You may not have heard of it yet, but there is a growing buzz in the ICT community about Linux that has reached deafening volumes. Linux is said to be the savior of a world threatened by computer viruses and malicious crackers, and the only credible threat to Microsoft’s monopoly on operating systems. While this is debatable, Linux has revolutionized the development, marketing and distribution of software. Probably the most visible benefit is price – Linux is free.
The buzz has reached Arusha, with at least two large ICT businesses poised to make Linux available in the near future. I spoke with David Erickson, Operations Manager of AFAM, about Linux and Arusha Node Marie’s plan to help interested parties get hold of Linux at the price of a CD.
Originally released in 1991 by Linus Torvalds, a Finnish student, Linux was designed to be a free version of UNIX, the operating system of choice for powerful super computers. Linux grew in popularity amongst students, scientists and engineers, because it brought the power of UNIX to desktop machines.
The fact that Linux is ‘Open Source’ – the code that Linux is written in is not secret like Windows’ – means its’ hundreds of thousands of users are free to write improvements to Linux, adding new features and, more relevantly, fixing bugs and security holes rather than waiting for corporations to release fixes according to their own schedule says Erickson.
This is a powerful force!
Another important benefit Linux has is that it is legal to install it from copied CDs. The philosophy behind Linux encourages you to copy and distribute it further.
Most of us are forced to break the law because we cannot afford to pay the price Microsoft is charging us says Erickson.
Linux provides a cheaper, safer choice.
Of particular relevance to Arushans, Linux has proved itself to run well on older computers with less memory and slower processors than Windows requires – reducing the hardware costs as well.
Because of its Open Source philosophy Linux has grown from an obscure operating system suitable only for hardcore computer geeks into a fully featured graphic user interface (GUI) operating system easily used by the average computer user without special training – Linux now looks and works very much like its more expensive rival.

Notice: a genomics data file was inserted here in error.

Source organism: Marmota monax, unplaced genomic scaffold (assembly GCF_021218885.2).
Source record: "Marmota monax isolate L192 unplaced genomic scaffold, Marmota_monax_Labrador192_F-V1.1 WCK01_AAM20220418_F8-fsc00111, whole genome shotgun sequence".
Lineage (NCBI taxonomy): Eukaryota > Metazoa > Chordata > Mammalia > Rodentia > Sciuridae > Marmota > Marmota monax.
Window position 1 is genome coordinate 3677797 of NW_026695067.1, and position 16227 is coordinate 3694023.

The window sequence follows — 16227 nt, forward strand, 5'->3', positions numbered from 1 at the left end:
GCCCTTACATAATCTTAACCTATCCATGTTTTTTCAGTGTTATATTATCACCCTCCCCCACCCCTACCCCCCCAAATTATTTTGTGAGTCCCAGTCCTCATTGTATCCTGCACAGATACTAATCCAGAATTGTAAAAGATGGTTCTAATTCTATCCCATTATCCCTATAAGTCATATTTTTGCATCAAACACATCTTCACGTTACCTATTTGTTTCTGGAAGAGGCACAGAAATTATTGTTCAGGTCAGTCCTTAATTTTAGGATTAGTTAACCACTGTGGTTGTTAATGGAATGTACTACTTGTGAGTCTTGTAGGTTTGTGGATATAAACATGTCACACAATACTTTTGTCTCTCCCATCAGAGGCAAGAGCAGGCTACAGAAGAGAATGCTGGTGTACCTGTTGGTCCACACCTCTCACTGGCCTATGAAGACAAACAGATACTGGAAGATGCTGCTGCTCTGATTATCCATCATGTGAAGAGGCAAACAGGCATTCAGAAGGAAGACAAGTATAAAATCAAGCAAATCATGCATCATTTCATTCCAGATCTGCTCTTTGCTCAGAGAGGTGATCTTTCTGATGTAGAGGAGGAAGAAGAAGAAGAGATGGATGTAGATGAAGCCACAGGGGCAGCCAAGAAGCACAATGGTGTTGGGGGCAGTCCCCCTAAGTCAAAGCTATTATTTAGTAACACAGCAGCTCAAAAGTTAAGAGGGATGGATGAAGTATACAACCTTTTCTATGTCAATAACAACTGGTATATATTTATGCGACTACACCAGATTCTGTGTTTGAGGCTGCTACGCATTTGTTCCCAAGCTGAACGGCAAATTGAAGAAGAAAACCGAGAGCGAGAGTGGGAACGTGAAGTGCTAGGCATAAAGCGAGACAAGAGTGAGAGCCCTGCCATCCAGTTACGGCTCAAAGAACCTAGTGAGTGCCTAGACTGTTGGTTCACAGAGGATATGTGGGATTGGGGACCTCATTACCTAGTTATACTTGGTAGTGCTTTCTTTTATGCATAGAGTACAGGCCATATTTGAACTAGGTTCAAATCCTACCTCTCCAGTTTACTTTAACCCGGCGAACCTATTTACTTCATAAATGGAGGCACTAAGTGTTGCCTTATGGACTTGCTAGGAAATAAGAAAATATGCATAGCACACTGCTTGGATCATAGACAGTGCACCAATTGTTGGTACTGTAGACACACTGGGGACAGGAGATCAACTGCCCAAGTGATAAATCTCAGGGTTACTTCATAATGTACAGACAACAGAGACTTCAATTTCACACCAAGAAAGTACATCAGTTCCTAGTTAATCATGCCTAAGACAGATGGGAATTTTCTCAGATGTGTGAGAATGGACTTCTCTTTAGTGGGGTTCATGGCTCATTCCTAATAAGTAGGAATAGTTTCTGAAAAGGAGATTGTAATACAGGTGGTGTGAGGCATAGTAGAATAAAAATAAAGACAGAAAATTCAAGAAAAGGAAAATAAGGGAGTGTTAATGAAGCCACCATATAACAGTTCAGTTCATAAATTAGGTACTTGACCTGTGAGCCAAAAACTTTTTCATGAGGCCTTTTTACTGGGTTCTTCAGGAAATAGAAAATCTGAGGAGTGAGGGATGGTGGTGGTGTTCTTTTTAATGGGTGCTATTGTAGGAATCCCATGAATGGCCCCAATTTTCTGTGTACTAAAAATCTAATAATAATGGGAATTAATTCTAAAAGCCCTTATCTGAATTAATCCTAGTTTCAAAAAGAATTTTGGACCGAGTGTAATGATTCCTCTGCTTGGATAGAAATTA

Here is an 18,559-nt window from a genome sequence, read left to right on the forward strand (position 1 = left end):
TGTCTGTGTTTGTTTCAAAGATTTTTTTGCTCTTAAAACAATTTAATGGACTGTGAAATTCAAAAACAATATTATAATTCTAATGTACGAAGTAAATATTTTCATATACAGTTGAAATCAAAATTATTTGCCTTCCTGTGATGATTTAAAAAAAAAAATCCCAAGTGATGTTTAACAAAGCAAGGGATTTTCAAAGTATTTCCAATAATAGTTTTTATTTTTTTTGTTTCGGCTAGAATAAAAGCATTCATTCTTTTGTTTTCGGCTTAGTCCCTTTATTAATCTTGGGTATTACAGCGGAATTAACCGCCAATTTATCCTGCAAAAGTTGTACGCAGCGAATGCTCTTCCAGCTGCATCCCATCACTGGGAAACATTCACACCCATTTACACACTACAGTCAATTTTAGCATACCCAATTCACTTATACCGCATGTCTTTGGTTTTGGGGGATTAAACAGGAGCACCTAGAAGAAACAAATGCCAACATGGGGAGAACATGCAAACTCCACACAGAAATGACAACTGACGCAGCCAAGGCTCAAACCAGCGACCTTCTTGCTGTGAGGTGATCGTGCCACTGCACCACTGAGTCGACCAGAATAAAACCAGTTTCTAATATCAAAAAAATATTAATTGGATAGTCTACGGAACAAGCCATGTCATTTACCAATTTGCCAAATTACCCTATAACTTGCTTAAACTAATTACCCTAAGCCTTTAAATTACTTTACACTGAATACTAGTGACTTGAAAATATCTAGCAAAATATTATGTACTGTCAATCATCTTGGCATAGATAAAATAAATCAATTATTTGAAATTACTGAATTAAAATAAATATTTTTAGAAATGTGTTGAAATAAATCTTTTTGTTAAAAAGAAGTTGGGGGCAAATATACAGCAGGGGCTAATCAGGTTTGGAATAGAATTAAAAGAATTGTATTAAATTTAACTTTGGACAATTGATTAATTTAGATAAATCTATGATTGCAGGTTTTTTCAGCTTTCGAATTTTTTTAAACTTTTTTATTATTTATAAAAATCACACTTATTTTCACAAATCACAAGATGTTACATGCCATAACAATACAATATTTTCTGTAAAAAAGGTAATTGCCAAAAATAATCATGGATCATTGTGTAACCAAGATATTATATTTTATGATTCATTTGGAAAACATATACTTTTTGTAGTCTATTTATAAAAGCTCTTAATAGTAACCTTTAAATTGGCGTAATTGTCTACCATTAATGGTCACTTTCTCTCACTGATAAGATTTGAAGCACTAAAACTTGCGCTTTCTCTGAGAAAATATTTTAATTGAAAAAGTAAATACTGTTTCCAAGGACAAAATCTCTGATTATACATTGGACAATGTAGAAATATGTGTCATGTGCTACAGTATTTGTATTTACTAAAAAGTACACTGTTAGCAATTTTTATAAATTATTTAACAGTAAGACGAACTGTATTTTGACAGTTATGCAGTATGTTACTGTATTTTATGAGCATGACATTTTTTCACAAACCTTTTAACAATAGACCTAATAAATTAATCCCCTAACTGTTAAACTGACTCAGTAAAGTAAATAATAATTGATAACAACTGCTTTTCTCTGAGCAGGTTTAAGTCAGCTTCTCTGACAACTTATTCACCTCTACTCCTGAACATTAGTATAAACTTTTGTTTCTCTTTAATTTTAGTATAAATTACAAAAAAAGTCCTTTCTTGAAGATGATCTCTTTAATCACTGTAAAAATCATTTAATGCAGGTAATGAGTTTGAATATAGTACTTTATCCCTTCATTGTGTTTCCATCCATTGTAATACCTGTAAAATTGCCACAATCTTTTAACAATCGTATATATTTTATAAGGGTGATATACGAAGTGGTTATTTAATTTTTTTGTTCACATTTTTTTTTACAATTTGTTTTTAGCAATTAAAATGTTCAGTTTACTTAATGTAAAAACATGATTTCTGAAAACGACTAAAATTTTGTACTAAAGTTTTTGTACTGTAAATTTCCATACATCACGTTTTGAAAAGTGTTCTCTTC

While Linux itself was being developed, thousands of programmers developed applications to be used on it, many of them also Open Source and available for free. OpenOffice is a suite of typical office tools similar to Microsoft Office – it includes programmes similar to Word, Excel, Outlook and PowerPoint. I wrote this article using it – I barely noticed the difference from working in Word. OpenOffice even allows you to open Word documents and save them so you can continue working with people using Microsoft’s products.
Software written for Linux spans the full range, from powerful database management systems like MySQL to graphics tools like The GIMP and games. Many of these are also available for free.
Where Linux really comes into its own is as a server operating system. Linux is used around the world as the backbone for office systems. It is well suited to file sharing, serving web pages and databases, securing office networks and managing email. Arusha Node Marie, like many ISPs, runs its servers exclusively on Linux because of its reliability and low cost.
So what are the drawbacks? Installing a new operating system can be tricky. I have had problems installing Linux on my laptop and ultimately had to give up. However, each new version of Linux is easier to install – installing the latest Red Hat Linux is said to be easier than Windows 2000. Desktop users should have no trouble at all.
Another drawback is that people used to working with Windows may be a little confused when faced with a slightly different interface – an internet cafe running Linux can offer everything a Windows based one can, but may have to assist perplexed customers more than usual.
Support is also an issue – Linux typically comes on a CD without printed manuals. Documentation that comes on the CD is often aimed at advanced computer users, but leaves the average person scratching their head. This is improving – a number of web sites provide clear well-written documentation on all aspects of using Linux – The Linux Documentation Project is a notable effort in this direction.
So where can you find Linux? Arusha Node Marie is planning on making copies of Red Hat 9 available at cost. A&A Computers are considering installing new computers with Linux rather than Windows. It is also available for download from a number of sites, although at 650Mb per CD, this is a long download. In time, Linux and other open source software should become as easily available as pirated copies of Windows are today.
Those who wish to test Linux without committing to installing it might try Knoppix, a version which runs entirely off CD without touching your hard drive. I have a copy of Knoppix and will copy it for anyone who sends a blank CD – to find out more about this, and getting hold of a full version of Linux, contact me on firstname.lastname@example.org.
- www.redhat.com – distribute Linux under the name Red Hat
- www.slackware.com – another distribution of Linux, called Slackware
- www.habari.co.tz – Arusha Node Marie
- www.tldp.org – The Linux Documentation Project
- www.knoppix.de – no risk Linux on a CD
- linux.google.com – dedicated Linux search engine
Originally published in Arusha Times 293